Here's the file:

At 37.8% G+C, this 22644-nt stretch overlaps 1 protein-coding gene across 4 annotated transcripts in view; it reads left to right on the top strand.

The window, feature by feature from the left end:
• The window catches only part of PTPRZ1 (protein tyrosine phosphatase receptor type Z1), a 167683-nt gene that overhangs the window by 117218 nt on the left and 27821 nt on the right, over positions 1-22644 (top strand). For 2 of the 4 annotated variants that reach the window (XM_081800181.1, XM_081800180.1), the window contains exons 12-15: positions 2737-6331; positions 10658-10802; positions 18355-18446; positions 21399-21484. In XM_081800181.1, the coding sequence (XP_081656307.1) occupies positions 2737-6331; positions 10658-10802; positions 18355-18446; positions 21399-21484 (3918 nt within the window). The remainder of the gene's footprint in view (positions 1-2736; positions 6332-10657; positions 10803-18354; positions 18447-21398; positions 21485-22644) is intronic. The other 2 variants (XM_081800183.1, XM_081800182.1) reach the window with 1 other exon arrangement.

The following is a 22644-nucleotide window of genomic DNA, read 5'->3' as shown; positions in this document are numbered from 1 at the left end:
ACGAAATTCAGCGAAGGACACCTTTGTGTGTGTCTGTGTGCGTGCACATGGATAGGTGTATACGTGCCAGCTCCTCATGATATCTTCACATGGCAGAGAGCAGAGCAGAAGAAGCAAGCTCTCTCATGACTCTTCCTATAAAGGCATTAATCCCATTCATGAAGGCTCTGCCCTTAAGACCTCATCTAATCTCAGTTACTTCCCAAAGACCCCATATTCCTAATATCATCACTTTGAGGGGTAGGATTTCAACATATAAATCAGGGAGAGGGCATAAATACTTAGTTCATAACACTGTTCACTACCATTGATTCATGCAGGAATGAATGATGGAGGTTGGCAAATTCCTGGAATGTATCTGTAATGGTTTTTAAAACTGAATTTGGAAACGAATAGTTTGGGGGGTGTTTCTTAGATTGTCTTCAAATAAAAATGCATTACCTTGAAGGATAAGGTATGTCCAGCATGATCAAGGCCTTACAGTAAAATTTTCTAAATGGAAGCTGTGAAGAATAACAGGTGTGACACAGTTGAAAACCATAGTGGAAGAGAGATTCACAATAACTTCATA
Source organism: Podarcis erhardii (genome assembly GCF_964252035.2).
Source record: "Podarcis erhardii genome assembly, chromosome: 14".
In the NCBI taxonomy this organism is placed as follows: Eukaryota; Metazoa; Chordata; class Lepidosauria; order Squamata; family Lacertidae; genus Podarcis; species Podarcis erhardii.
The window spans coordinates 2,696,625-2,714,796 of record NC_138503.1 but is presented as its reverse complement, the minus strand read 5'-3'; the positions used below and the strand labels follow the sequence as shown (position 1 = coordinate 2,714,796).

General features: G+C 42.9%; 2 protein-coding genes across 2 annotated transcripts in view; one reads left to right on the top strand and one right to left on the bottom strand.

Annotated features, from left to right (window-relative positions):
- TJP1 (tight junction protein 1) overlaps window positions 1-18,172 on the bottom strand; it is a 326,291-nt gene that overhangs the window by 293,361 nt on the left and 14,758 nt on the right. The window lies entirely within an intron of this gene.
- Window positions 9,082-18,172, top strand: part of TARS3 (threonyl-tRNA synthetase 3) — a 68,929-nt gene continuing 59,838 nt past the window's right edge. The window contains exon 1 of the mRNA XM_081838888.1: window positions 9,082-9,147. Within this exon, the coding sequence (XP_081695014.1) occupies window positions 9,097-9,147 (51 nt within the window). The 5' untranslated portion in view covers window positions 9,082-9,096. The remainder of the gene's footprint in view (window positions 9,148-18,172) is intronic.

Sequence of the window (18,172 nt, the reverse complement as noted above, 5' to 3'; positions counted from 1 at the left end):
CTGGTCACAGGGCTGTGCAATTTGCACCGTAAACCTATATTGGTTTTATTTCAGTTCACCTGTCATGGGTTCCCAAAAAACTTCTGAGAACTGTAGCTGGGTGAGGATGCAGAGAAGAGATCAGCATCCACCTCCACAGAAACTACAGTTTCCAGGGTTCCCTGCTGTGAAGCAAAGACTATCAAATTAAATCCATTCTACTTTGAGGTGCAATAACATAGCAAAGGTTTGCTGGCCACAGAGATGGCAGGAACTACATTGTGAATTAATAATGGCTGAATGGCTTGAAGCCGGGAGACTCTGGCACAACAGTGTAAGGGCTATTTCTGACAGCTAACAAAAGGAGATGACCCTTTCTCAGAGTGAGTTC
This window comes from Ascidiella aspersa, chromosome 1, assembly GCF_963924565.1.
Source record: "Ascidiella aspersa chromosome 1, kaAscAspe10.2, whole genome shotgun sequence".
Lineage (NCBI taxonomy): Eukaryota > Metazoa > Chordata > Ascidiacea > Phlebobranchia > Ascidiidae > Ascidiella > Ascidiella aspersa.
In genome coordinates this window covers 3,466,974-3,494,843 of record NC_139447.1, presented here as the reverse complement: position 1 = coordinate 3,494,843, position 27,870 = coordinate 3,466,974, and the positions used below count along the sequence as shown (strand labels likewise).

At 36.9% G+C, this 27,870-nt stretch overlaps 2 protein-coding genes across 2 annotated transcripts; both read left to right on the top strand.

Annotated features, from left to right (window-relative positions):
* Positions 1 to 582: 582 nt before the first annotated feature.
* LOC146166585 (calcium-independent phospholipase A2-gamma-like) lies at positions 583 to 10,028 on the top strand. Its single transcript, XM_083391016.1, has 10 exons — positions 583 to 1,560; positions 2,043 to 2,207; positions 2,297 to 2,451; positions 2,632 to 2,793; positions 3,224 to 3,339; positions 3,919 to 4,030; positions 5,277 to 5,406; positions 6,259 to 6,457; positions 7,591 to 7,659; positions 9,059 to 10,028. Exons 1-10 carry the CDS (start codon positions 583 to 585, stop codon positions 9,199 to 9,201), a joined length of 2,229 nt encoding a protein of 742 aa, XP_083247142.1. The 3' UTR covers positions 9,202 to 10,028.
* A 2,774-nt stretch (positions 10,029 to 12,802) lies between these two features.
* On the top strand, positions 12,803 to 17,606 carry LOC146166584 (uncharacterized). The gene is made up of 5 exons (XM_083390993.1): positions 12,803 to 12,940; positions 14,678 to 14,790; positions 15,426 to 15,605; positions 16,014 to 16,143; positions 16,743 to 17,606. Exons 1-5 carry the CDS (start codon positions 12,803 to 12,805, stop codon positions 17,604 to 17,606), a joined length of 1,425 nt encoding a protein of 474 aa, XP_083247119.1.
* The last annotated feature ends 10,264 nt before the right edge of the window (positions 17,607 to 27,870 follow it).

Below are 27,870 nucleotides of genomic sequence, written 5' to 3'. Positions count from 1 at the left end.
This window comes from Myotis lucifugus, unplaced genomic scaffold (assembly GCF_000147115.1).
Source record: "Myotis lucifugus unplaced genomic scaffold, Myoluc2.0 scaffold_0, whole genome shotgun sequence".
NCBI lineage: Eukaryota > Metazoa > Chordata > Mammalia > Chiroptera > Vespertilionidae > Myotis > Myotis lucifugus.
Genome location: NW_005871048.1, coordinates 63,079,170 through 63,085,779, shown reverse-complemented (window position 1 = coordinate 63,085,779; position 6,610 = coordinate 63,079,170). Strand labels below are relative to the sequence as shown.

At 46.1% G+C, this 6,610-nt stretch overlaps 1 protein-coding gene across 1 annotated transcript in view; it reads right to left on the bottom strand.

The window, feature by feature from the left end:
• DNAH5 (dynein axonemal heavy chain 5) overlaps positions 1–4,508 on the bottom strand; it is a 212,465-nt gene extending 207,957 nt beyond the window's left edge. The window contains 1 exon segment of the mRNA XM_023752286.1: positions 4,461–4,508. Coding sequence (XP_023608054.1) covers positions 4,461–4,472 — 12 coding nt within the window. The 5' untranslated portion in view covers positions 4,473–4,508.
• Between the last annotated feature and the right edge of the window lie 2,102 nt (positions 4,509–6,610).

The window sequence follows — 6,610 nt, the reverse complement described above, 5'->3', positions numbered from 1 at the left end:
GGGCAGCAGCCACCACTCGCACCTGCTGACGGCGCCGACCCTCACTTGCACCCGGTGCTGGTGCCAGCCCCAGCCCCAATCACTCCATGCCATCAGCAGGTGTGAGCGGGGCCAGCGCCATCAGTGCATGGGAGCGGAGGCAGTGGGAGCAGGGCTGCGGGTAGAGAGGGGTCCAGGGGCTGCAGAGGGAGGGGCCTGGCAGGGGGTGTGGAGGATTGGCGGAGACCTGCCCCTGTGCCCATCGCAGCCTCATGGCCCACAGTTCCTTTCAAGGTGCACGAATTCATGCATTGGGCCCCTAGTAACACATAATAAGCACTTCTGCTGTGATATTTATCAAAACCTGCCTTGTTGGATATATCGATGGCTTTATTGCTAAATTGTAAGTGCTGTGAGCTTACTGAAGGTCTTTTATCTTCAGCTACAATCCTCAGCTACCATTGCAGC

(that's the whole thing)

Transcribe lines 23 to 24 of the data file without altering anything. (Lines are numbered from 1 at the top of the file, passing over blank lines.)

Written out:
* LOC146166585 (calcium-independent phospholipase A2-gamma-like) lies at positions 583 to 10,028 on the top strand. Its single transcript, XM_083391016.1, has 10 exons — positions 583 to 1,560; positions 2,043 to 2,207; positions 2,297 to 2,451; positions 2,632 to 2,793; positions 3,224 to 3,339; positions 3,919 to 4,030; positions 5,277 to 5,406; positions 6,259 to 6,457; positions 7,591 to 7,659; positions 9,059 to 10,028. Exons 1-10 carry the CDS (start codon positions 583 to 585, stop codon positions 9,199 to 9,201), a joined length of 2,229 nt encoding a protein of 742 aa, XP_083247142.1. The 3' UTR covers positions 9,202 to 10,028.
* A 2,774-nt stretch (positions 10,029 to 12,802) lies between these two features.